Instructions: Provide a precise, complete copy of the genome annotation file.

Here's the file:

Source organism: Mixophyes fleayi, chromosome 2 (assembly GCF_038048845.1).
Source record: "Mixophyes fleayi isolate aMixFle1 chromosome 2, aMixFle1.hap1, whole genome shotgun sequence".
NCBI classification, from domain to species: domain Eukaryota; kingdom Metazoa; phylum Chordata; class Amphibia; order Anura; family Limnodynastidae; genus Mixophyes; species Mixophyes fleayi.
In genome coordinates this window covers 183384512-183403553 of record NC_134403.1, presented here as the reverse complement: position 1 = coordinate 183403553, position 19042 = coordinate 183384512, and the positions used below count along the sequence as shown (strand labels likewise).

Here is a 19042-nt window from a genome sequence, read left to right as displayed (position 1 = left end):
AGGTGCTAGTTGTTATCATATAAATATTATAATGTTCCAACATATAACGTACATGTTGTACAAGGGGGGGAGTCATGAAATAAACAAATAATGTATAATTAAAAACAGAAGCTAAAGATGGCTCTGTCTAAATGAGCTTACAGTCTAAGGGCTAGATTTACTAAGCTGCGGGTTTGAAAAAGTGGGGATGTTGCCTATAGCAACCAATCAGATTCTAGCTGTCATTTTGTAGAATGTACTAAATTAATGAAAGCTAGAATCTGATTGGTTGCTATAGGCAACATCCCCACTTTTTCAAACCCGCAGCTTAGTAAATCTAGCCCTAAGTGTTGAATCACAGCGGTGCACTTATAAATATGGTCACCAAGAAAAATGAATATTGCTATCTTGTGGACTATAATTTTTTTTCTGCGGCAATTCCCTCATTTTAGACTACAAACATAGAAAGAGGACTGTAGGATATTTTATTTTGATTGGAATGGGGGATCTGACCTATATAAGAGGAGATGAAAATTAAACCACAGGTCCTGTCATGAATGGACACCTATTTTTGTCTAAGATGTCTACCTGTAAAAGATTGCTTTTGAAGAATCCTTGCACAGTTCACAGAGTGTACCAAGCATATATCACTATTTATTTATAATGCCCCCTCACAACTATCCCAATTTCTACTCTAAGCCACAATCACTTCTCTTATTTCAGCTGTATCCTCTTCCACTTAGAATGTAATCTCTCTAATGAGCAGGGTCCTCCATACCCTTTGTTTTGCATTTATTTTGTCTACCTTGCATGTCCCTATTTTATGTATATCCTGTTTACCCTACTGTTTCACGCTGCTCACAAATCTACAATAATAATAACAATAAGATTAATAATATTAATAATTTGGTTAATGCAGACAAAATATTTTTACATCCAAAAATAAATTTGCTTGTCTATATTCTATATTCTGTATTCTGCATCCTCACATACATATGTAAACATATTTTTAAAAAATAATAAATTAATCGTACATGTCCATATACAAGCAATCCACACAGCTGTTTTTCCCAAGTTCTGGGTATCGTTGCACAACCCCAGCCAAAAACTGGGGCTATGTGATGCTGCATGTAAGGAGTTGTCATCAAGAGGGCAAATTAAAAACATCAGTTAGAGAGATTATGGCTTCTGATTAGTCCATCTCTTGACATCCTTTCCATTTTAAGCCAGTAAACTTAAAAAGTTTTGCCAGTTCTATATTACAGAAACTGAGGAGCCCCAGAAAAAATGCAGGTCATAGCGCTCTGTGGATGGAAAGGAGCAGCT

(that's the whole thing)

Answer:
Source organism: Mixophyes fleayi, chromosome 2 (assembly GCF_038048845.1).
Source record: "Mixophyes fleayi isolate aMixFle1 chromosome 2, aMixFle1.hap1, whole genome shotgun sequence".
NCBI classification, from domain to species: domain Eukaryota; kingdom Metazoa; phylum Chordata; class Amphibia; order Anura; family Limnodynastidae; genus Mixophyes; species Mixophyes fleayi.
In genome coordinates this window covers 183384512-183403553 of record NC_134403.1, presented here as the reverse complement: position 1 = coordinate 183403553, position 19042 = coordinate 183384512, and the positions used below count along the sequence as shown (strand labels likewise).

Here is a 19042-nt window from a genome sequence, read left to right as displayed (position 1 = left end):
AGGTGCTAGTTGTTATCATATAAATATTATAATGTTCCAACATATAACGTACATGTTGTACAAGGGGGGGAGTCATGAAATAAACAAATAATGTATAATTAAAAACAGAAGCTAAAGATGGCTCTGTCTAAATGAGCTTACAGTCTAAGGGCTAGATTTACTAAGCTGCGGGTTTGAAAAAGTGGGGATGTTGCCTATAGCAACCAATCAGATTCTAGCTGTCATTTTGTAGAATGTACTAAATTAATGAAAGCTAGAATCTGATTGGTTGCTATAGGCAACATCCCCACTTTTTCAAACCCGCAGCTTAGTAAATCTAGCCCTAAGTGTTGAATCACAGCGGTGCACTTATAAATATGGTCACCAAGAAAAATGAATATTGCTATCTTGTGGACTATAATTTTTTTTCTGCGGCAATTCCCTCATTTTAGACTACAAACATAGAAAGAGGACTGTAGGATATTTTATTTTGATTGGAATGGGGGATCTGACCTATATAAGAGGAGATGAAAATTAAACCACAGGTCCTGTCATGAATGGACACCTATTTTTGTCTAAGATGTCTACCTGTAAAAGATTGCTTTTGAAGAATCCTTGCACAGTTCACAGAGTGTACCAAGCATATATCACTATTTATTTATAATGCCCCCTCACAACTATCCCAATTTCTACTCTAAGCCACAATCACTTCTCTTATTTCAGCTGTATCCTCTTCCACTTAGAATGTAATCTCTCTAATGAGCAGGGTCCTCCATACCCTTTGTTTTGCATTTATTTTGTCTACCTTGCATGTCCCTATTTTATGTATATCCTGTTTACCCTACTGTTTCACGCTGCTCACAAATCTACAATAATAATAACAATAAGATTAATAATATTAATAATTTGGTTAATGCAGACAAAATATTTTTACATCCAAAAATAAATTTGCTTGTCTATATTCTATATTCTGTATTCTGCATCCTCACATACATATGTAAACATATTTTTAAAAAATAATAAATTAATCGTACATGTCCATATACAAGCAATCCACACAGCTGTTTTTCCCAAGTTCTGGGTATCGTTGCACAACCCCAGCCAAAAACTGGGGCTATGTGATGCTGCATGTAAGGAGTTGTCATCAAGAGGGCAAATTAAAAACATCAGTTAGAGAGATTATGGCTTCTGATTAGTCCATCTCTTGACATCCTTTCCATTTTAAGCCAGTAAACTTAAAAAGTTTTGCCAGTTCTATATTACAGAAACTGAGGAGCCCCAGAAAAAATGCAGGTCATAGCGCTCTGTGGATGGAAAGGAGCAGCT